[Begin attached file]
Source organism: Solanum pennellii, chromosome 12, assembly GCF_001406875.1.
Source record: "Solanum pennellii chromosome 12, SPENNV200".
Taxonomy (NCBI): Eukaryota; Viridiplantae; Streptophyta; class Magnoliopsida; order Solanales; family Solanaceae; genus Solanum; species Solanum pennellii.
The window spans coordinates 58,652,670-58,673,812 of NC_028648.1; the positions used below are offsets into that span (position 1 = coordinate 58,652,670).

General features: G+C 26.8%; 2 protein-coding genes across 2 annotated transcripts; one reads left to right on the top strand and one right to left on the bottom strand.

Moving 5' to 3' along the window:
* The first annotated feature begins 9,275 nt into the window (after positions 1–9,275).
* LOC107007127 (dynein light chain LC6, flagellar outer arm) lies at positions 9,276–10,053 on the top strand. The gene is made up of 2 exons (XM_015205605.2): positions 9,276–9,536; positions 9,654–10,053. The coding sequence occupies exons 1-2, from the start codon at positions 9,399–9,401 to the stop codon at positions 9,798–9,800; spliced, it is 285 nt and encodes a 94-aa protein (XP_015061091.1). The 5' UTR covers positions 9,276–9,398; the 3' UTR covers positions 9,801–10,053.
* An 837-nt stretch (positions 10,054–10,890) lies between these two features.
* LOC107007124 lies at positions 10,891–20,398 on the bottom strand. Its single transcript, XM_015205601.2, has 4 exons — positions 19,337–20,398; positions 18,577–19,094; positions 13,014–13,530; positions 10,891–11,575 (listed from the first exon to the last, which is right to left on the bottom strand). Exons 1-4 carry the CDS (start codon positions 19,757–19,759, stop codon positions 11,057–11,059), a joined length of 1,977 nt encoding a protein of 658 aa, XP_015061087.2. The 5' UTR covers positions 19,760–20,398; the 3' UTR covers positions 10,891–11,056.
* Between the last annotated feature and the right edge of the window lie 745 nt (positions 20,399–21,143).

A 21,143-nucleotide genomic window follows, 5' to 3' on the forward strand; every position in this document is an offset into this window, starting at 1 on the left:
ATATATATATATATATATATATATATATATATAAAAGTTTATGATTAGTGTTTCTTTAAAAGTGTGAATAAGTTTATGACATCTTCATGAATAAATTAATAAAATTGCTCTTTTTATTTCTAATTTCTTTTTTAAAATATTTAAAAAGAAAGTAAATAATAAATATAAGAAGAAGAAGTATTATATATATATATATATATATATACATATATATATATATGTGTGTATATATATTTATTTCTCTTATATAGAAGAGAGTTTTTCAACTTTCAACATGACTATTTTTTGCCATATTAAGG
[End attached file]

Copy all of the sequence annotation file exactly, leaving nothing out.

Source organism: Solanum pennellii, chromosome 12, assembly GCF_001406875.1.
Source record: "Solanum pennellii chromosome 12, SPENNV200".
Taxonomy (NCBI): Eukaryota; Viridiplantae; Streptophyta; class Magnoliopsida; order Solanales; family Solanaceae; genus Solanum; species Solanum pennellii.
The window spans coordinates 58,652,670-58,673,812 of NC_028648.1; the positions used below are offsets into that span (position 1 = coordinate 58,652,670).

General features: G+C 26.8%; 2 protein-coding genes across 2 annotated transcripts; one reads left to right on the top strand and one right to left on the bottom strand.

Moving 5' to 3' along the window:
* The first annotated feature begins 9,275 nt into the window (after positions 1–9,275).
* LOC107007127 (dynein light chain LC6, flagellar outer arm) lies at positions 9,276–10,053 on the top strand. The gene is made up of 2 exons (XM_015205605.2): positions 9,276–9,536; positions 9,654–10,053. The coding sequence occupies exons 1-2, from the start codon at positions 9,399–9,401 to the stop codon at positions 9,798–9,800; spliced, it is 285 nt and encodes a 94-aa protein (XP_015061091.1). The 5' UTR covers positions 9,276–9,398; the 3' UTR covers positions 9,801–10,053.
* An 837-nt stretch (positions 10,054–10,890) lies between these two features.
* LOC107007124 lies at positions 10,891–20,398 on the bottom strand. Its single transcript, XM_015205601.2, has 4 exons — positions 19,337–20,398; positions 18,577–19,094; positions 13,014–13,530; positions 10,891–11,575 (listed from the first exon to the last, which is right to left on the bottom strand). Exons 1-4 carry the CDS (start codon positions 19,757–19,759, stop codon positions 11,057–11,059), a joined length of 1,977 nt encoding a protein of 658 aa, XP_015061087.2. The 5' UTR covers positions 19,760–20,398; the 3' UTR covers positions 10,891–11,056.
* Between the last annotated feature and the right edge of the window lie 745 nt (positions 20,399–21,143).

A 21,143-nucleotide genomic window follows, 5' to 3' on the forward strand; every position in this document is an offset into this window, starting at 1 on the left:
ATATATATATATATATATATATATATATATATAAAAGTTTATGATTAGTGTTTCTTTAAAAGTGTGAATAAGTTTATGACATCTTCATGAATAAATTAATAAAATTGCTCTTTTTATTTCTAATTTCTTTTTTAAAATATTTAAAAAGAAAGTAAATAATAAATATAAGAAGAAGAAGTATTATATATATATATATATATATATACATATATATATATATGTGTGTATATATATTTATTTCTCTTATATAGAAGAGAGTTTTTCAACTTTCAACATGACTATTTTTTGCCATATTAAGG